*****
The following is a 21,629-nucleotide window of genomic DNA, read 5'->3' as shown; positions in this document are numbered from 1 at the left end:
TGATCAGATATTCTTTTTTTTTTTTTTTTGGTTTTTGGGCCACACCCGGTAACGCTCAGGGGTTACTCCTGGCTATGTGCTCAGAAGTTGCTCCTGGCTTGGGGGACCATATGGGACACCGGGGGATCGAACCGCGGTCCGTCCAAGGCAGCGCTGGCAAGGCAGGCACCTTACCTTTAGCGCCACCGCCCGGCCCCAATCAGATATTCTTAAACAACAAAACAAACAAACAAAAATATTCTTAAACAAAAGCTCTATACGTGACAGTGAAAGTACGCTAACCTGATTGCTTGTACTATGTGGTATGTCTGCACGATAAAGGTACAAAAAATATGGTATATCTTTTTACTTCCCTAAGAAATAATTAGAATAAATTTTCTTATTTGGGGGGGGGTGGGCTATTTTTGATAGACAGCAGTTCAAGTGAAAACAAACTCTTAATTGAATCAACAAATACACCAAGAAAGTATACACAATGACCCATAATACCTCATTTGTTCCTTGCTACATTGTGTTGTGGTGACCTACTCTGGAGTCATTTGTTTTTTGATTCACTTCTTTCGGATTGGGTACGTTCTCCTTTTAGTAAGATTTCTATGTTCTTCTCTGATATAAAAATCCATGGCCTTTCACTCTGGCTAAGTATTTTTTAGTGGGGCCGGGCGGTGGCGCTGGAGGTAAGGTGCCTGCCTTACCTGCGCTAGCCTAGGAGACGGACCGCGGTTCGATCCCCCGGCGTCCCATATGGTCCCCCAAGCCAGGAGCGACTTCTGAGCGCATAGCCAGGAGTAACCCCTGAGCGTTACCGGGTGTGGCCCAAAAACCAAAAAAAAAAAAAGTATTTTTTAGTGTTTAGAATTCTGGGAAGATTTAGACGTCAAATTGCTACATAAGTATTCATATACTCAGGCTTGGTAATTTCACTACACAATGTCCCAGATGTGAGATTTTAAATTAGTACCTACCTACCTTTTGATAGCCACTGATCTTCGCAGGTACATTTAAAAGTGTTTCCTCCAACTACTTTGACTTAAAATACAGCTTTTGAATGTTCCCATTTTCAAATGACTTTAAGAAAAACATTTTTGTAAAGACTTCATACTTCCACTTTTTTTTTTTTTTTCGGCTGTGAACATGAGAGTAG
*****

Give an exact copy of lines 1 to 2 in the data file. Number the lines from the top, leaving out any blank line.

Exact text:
The following is a 21,629-nucleotide window of genomic DNA, read 5'->3' as shown; positions in this document are numbered from 1 at the left end:
TGATCAGATATTCTTTTTTTTTTTTTTTTGGTTTTTGGGCCACACCCGGTAACGCTCAGGGGTTACTCCTGGCTATGTGCTCAGAAGTTGCTCCTGGCTTGGGGGACCATATGGGACACCGGGGGATCGAACCGCGGTCCGTCCAAGGCAGCGCTGGCAAGGCAGGCACCTTACCTTTAGCGCCACCGCCCGGCCCCAATCAGATATTCTTAAACAACAAAACAAACAAACAAAAATATTCTTAAACAAAAGCTCTATACGTGACAGTGAAAGTACGCTAACCTGATTGCTTGTACTATGTGGTATGTCTGCACGATAAAGGTACAAAAAATATGGTATATCTTTTTACTTCCCTAAGAAATAATTAGAATAAATTTTCTTATTTGGGGGGGGGTGGGCTATTTTTGATAGACAGCAGTTCAAGTGAAAACAAACTCTTAATTGAATCAACAAATACACCAAGAAAGTATACACAATGACCCATAATACCTCATTTGTTCCTTGCTACATTGTGTTGTGGTGACCTACTCTGGAGTCATTTGTTTTTTGATTCACTTCTTTCGGATTGGGTACGTTCTCCTTTTAGTAAGATTTCTATGTTCTTCTCTGATATAAAAATCCATGGCCTTTCACTCTGGCTAAGTATTTTTTAGTGGGGCCGGGCGGTGGCGCTGGAGGTAAGGTGCCTGCCTTACCTGCGCTAGCCTAGGAGACGGACCGCGGTTCGATCCCCCGGCGTCCCATATGGTCCCCCAAGCCAGGAGCGACTTCTGAGCGCATAGCCAGGAGTAACCCCTGAGCGTTACCGGGTGTGGCCCAAAAACCAAAAAAAAAAAAAGTATTTTTTAGTGTTTAGAATTCTGGGAAGATTTAGACGTCAAATTGCTACATAAGTATTCATATACTCAGGCTTGGTAATTTCACTACACAATGTCCCAGATGTGAGATTTTAAATTAGTACCTACCTACCTTTTGATAGCCACTGATCTTCGCAGGTACATTTAAAAGTGTTTCCTCCAACTACTTTGACTTAAAATACAGCTTTTGAATGTTCCCATTTTCAAATGACTTTAAGAAAAACATTTTTGTAAAGACTTCATACTTCCACTTTTTTTTTTTTTTTCGGCTGTGAACATGAGAGTAG